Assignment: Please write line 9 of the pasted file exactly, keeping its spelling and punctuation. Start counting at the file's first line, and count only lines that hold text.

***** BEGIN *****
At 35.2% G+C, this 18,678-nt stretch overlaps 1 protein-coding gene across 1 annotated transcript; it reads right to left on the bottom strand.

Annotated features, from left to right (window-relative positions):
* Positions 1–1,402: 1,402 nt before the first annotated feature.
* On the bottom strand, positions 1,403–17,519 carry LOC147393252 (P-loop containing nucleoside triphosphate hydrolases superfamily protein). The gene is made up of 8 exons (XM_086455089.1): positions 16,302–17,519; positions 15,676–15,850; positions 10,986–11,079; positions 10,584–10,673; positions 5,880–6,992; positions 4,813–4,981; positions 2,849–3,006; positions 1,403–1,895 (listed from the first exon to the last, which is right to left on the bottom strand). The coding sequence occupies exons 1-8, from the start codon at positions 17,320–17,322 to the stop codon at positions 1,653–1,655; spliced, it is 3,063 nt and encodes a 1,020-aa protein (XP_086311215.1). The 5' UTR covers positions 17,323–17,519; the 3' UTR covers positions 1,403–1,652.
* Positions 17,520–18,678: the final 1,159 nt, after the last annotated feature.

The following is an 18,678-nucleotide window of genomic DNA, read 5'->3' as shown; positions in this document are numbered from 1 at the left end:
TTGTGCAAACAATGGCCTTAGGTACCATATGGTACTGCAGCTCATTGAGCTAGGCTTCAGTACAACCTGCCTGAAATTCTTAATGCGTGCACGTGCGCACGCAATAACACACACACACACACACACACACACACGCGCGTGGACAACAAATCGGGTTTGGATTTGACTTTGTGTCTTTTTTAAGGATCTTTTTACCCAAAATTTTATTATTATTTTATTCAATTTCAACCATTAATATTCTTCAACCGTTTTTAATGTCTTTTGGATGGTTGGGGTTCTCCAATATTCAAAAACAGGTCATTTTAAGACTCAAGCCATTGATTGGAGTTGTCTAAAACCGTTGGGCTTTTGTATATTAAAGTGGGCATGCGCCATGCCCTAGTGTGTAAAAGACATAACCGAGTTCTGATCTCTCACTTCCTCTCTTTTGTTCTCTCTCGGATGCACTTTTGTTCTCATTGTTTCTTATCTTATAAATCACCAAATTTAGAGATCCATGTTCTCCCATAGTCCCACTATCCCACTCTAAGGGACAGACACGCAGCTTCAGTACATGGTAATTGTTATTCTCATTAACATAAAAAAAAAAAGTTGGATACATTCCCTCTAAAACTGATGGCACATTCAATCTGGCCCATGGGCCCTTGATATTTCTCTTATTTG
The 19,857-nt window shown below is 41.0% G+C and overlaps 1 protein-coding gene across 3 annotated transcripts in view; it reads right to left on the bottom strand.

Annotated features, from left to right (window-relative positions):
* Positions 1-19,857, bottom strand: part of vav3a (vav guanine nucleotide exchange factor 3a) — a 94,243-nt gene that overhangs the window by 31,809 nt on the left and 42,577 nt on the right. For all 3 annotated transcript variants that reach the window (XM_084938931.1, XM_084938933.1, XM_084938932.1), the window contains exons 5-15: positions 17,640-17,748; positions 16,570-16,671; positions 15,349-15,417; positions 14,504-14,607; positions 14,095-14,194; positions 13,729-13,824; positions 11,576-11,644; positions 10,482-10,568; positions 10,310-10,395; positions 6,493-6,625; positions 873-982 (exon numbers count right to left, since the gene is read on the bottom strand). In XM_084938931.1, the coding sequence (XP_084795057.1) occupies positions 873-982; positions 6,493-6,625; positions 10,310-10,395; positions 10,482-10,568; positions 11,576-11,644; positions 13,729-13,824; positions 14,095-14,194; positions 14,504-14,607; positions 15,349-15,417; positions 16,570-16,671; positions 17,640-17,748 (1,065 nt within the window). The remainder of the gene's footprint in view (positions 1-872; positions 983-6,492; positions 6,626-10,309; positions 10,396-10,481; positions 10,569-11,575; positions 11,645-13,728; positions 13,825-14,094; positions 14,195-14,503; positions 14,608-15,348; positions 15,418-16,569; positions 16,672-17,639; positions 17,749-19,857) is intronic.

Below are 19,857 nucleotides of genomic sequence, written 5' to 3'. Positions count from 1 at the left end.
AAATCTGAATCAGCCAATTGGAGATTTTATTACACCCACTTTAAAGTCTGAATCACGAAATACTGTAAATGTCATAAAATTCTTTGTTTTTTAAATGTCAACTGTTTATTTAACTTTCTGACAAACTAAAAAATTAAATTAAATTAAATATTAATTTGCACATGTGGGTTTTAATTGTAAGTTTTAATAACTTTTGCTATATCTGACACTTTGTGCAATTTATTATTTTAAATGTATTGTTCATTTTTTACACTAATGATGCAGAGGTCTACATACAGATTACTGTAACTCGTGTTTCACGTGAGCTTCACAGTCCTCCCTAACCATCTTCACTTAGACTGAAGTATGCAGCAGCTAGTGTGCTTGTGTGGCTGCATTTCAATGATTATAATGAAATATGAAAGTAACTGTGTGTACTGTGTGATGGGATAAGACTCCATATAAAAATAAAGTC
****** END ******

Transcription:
Annotated features, from left to right (window-relative positions):